Gender Equality and Sustainable Development for Export? A Critical Study of EU Association Agreements in Latin America

Johanna Bergström

University of Warwick Publications Service. Sep 2014 [Link]

Supervisors: Shirin Rai (Univ. of Warwick) & Raffaele Marchetti (LUISS)


In June 2012 the European Union signed bilateral Association Agreements (AAs) based on a neoliberal economic growth philosophy with Central American states as well as! with Colombia and! Peru. In addition to free trade, these also include a ppolitical dialogue as well as an international cooperation pillar. This thesis explores empirical disconnects and contradiction in the EU’s efforts to combine these different aspects in it foreign policy. In particular, it investigates how successful the EU is in linking these AAs to it work towards sustainable development and gender equality at multiple levels. It does this by moving from a wide and international perspective to a local and more specific one. In doing this the thesis examines international trends, while concentrating on EU development policies in relation to trade with Latin America, using Guatemala as a case study. Most critiques against the AAs take place within a modernity framework but this research moves beyond these notions and considers how we may account for ‘the local’ and critically engage with Western mainstream development discourses. This thesis argues that there, in addition to the empirical disconnects in EU policy, is a disconnect within theory between gendered international political economy (GIPE) and theories on sustainability. Therefore the theoretical framework aim at bridging this gap by linking environmental feminist thought with feminist economics. In addition, this thesis includes Mayan cosmovision (worldview) and the concept of buen vivir (good life), which is inspired by indigenous people’s worldviews and is present in the Bolivian as well as the Ecuadorian constitutions. This way local forms of theoretical knowledge is taken into account and combined with complementing forms of feminisms, allowing for a critical analysis of trade, gender and sustainable development in Latin America.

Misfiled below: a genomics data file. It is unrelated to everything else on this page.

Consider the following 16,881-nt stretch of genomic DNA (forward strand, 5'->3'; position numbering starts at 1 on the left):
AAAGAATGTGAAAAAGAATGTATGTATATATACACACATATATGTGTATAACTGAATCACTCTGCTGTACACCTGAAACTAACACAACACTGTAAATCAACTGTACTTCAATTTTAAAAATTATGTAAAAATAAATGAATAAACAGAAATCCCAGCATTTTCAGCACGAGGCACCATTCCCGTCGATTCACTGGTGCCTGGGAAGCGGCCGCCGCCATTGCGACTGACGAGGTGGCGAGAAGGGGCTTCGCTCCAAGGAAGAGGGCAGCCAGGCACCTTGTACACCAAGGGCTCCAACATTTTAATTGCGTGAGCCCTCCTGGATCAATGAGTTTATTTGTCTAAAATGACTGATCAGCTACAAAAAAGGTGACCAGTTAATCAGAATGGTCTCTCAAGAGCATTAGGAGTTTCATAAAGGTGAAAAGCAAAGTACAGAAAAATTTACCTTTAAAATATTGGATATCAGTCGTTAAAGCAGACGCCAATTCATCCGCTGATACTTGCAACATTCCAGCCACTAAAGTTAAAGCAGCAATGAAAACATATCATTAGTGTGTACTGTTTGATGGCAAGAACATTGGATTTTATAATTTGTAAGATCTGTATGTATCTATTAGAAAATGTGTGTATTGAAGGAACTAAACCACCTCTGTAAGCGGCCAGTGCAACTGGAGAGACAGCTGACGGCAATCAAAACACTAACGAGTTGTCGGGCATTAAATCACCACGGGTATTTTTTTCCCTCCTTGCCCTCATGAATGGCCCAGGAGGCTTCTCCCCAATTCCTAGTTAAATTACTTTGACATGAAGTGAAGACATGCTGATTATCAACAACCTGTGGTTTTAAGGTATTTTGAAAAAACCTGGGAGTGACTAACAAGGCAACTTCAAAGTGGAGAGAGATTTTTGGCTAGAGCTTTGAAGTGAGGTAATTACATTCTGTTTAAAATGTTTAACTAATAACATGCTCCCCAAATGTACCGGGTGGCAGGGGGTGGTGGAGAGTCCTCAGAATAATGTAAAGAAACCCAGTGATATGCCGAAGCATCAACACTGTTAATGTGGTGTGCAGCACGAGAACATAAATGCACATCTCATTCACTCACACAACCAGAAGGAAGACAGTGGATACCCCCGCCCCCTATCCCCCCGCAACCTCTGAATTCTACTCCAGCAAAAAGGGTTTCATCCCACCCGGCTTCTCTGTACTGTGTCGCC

This project receives funding from the European Union's Horizon 2020 research and innovation programme under the Marie Sklodowska-Curie Grant Agreement No 722826.